Disaster Relief Fund Spurs Widespread Cooperation

A $100,000 donation from the Amador Community Foundation (ACF) to the Calaveras Community Foundation’s (CCF’s) Disaster Relief Fund is a prime example of how the response to the devastation of the Butte Fire has fostered increased cooperation between the diverse organizations of the Motherlode.

“We are very gratified, and frankly a little surprised, at the number of individuals, businesses, and non-profit organizations that have used our fund to channel their efforts to respond to the needs of the people who have suffered and to mitigate the effects of the fire,” says Brent Harrington, CCF Treasurer. “We feel confident that the relationships established, and enhanced, will be a benefit for our area in the years to come.”

The money from the ACF is a case in point.

“Even though this terrible fire started in our county, the damage caused was much greater in Calaveras,” states Kathleen Harmon, ACF’s Executive Director. “People in Amador were so generous in response to our appeals that we raised an abundance of money. We felt it was only right to share these donations with our neighboring county and ease it’s burden. That’s what good neighbors do.”

The Disaster Relief Fund was established during the early stages of the fire. Its purpose is to use the donations to strategically help fire victims in ways that FEMA, state and county governments, insurance companies or large non-profit organizations are not.

“As we were establishing the fund we received very valuable advice from the Sonora Area Foundation (SAF) that had responded to a similar disaster,” states Harrington. “It is always good to benefit from the experience of others and the folks at SAF were more than helpful. This is another example of cooperation beyond borders.”

Harrington praises the local and regional media for helping spread the word about the recovery efforts. He points out that widespread news coverage must be the reason the fund is receiving donations from individuals and groups from throughout the state and beyond.

A prime example of the creative fundraising that has taken place was the Phoenix Festival held November 1 at Ironstone Vineyards.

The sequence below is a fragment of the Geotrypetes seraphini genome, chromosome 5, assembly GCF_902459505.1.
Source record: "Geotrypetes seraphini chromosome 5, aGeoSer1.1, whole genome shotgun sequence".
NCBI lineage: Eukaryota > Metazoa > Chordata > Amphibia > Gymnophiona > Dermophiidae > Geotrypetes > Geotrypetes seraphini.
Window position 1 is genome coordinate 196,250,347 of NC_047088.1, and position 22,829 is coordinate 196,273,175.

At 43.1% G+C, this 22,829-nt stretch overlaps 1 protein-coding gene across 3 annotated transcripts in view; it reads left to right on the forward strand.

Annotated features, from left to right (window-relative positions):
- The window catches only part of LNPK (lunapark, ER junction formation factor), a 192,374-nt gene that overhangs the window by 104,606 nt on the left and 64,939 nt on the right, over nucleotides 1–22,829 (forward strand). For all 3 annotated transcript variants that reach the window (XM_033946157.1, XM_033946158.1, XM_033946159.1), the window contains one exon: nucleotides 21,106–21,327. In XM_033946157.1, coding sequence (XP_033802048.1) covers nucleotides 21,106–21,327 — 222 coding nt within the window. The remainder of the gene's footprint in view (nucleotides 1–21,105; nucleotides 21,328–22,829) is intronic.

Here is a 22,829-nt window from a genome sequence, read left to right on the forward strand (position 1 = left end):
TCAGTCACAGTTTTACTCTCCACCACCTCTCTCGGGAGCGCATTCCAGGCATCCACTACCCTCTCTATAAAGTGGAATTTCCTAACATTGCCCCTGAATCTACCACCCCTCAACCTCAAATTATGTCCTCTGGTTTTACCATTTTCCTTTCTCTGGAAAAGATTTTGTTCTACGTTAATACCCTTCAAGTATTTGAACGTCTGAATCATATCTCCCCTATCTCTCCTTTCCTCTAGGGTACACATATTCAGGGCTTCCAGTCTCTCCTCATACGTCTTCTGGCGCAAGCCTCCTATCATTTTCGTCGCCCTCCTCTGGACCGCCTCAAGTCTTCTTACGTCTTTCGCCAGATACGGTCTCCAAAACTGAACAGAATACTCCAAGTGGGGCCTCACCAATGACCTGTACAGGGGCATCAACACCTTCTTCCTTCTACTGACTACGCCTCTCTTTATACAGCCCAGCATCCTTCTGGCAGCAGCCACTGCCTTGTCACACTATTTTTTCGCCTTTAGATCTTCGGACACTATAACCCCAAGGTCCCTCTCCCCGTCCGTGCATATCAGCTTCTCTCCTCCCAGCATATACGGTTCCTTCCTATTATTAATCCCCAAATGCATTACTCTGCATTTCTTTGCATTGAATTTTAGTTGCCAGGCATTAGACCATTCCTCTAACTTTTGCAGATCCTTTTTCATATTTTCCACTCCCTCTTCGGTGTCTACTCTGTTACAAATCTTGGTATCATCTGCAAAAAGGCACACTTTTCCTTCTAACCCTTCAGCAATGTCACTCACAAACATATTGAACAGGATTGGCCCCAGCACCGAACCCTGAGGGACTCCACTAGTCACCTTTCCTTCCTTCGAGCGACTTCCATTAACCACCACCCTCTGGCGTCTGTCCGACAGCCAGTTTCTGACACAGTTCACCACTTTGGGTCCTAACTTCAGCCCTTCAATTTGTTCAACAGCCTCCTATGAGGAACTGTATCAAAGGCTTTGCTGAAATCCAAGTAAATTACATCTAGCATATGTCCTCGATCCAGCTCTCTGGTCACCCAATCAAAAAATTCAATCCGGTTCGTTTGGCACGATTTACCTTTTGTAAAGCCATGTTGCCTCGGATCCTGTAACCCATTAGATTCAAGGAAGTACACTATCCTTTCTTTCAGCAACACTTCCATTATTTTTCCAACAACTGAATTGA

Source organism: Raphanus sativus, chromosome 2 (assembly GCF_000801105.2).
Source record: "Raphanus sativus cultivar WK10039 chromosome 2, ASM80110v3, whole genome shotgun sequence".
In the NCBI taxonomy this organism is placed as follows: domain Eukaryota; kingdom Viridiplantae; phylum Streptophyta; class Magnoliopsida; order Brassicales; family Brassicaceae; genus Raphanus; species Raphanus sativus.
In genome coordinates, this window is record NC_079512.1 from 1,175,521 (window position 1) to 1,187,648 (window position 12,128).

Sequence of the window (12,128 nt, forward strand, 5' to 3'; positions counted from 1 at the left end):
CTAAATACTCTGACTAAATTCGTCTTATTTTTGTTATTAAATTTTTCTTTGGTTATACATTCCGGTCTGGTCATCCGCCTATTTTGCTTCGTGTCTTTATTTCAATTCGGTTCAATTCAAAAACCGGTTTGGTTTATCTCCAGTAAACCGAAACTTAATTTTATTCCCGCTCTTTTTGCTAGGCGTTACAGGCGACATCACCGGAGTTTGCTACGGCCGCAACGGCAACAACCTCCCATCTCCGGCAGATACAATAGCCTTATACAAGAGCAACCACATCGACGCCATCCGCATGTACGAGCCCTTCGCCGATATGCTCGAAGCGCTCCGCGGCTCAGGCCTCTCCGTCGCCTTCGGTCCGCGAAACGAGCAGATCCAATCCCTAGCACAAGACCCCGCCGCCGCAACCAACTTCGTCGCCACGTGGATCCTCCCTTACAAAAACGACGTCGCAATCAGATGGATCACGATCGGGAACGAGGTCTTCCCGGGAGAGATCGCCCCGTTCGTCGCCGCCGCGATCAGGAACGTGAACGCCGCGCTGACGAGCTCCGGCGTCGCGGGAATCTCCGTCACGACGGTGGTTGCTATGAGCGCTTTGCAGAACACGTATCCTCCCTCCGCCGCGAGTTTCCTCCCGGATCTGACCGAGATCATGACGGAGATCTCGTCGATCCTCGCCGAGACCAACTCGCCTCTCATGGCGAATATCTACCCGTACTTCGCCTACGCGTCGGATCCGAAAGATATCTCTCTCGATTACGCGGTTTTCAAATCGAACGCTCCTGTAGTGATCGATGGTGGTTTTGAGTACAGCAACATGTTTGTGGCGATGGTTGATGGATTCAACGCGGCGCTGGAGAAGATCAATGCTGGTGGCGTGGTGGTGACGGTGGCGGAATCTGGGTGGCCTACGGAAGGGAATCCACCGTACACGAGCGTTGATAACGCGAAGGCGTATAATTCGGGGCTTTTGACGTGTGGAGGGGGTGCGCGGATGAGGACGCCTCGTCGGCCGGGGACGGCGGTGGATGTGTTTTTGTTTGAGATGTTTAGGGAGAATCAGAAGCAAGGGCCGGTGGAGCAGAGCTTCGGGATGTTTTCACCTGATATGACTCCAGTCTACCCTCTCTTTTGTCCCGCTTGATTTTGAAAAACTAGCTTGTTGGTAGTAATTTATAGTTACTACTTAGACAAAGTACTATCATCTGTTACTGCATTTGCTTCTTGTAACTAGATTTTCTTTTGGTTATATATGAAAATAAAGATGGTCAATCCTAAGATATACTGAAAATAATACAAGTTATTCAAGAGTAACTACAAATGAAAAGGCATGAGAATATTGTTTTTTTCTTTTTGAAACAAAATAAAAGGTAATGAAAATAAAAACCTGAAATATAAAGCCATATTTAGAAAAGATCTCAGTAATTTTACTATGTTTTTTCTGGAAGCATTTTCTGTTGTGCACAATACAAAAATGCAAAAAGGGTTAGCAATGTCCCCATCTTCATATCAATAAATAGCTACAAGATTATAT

The daylong family oriented event featured a full lineup of local bands, vendors and other attractions. As a result, approximately $22,000 was added to the CCF’s fund

“The organizers were a group of young men and women who knew they wanted to do something to respond to the needs created by the fire,” says Barbara White, a CCF Board member who worked with the group throughout the planning and implementation of the event. “They tossed around several ideas, recruited a lot of help, and ended up with a very successful event. They were pleased that the Foundation had created its Disaster Relief Fund because it made it easier to get the money they raised to the places where it will do the most good. We were happy to help them achieve their goal.”

To date the CCF has raised over $300,000. In October the first series of grants were awarded to eight groups.

Among the list was the Mountain Ranch Relief Fund, a collaborative effort by several organizations to provide assistance to Butte Fire victims, Calaveras Grown for erosion control and water system repair, and the Central Calaveras Fire and Rescue District to replace street names and addresses destroyed by the fire.

Grants also went to Common Ground Senior Services for seniors who have had fire damage, Friends of the Rail Road Flat School to assist families impacted by the fire, and the Calaveras Humane Society – Butte Fire Vet Assistance Fund to aid animals injured in the fire.

Rounding out the list were The Resource Connection for fire related temporary storage and staffing needs, and the Salvation Army – Calaveras County Unit for general relief efforts for families affected by the fire.

Additional grants have just been awarded. They are for Habitat for Humanity Calaveras to repair homes damaged in the fire, Friends of Calaveras Animal Services for animal food and supply storage sheds, Calaveras Grown to purchase additional straw bales used for erosion control and Calaveras County Association of Realtors Charity to fund assistance with well repairs.

The total grants awarded to date exceed $140,000.

“The Foundation views the recovery from the Butte Fire as a long-term project. We will stay on top of the situation and award additional grants in the future”, said Foundation Board President Linda Kangeter. “The Disaster Relief Fund will be an ongoing part of the Foundation’s program. In the years ahead, we will continue to raise money to be in readiness at the time of another county disaster.”

For those who would like to make a donation to the Disaster Relief Fund, checks may be sent to CCF at PO Box 1436, Angels Camp, CA 95222, or via PayPal at www.calaverascommunityfoundation.org.

The Calaveras Community Foundation is is a 501(c)(3) non-profit organization dedicated to the preservation and enhancement of the quality of life in all areas of Calaveras County through a program of charitable grants. Contributions to CCF are tax deductible, within the limits of the law. The tax ID is #68-0472056.

br 11/17/15